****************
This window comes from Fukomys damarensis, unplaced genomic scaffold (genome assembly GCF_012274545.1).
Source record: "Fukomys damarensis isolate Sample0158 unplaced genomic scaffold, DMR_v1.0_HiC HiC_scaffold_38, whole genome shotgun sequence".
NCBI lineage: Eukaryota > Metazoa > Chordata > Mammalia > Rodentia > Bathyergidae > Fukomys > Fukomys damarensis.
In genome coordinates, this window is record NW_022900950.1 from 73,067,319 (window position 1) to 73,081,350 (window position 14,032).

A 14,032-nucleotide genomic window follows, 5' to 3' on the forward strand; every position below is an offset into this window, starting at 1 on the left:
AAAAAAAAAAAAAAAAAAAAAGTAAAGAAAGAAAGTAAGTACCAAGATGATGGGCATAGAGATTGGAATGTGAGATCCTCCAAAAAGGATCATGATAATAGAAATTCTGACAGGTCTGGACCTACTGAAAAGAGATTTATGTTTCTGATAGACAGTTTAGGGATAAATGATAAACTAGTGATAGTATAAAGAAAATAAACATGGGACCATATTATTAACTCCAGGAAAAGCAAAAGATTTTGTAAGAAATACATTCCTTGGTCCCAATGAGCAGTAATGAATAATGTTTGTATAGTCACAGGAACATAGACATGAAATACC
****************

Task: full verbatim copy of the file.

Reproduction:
This window comes from Fukomys damarensis, unplaced genomic scaffold (genome assembly GCF_012274545.1).
Source record: "Fukomys damarensis isolate Sample0158 unplaced genomic scaffold, DMR_v1.0_HiC HiC_scaffold_38, whole genome shotgun sequence".
NCBI lineage: Eukaryota > Metazoa > Chordata > Mammalia > Rodentia > Bathyergidae > Fukomys > Fukomys damarensis.
In genome coordinates, this window is record NW_022900950.1 from 73,067,319 (window position 1) to 73,081,350 (window position 14,032).

A 14,032-nucleotide genomic window follows, 5' to 3' on the forward strand; every position below is an offset into this window, starting at 1 on the left:
AAAAAAAAAAAAAAAAAAAAAGTAAAGAAAGAAAGTAAGTACCAAGATGATGGGCATAGAGATTGGAATGTGAGATCCTCCAAAAAGGATCATGATAATAGAAATTCTGACAGGTCTGGACCTACTGAAAAGAGATTTATGTTTCTGATAGACAGTTTAGGGATAAATGATAAACTAGTGATAGTATAAAGAAAATAAACATGGGACCATATTATTAACTCCAGGAAAAGCAAAAGATTTTGTAAGAAATACATTCCTTGGTCCCAATGAGCAGTAATGAATAATGTTTGTATAGTCACAGGAACATAGACATGAAATACC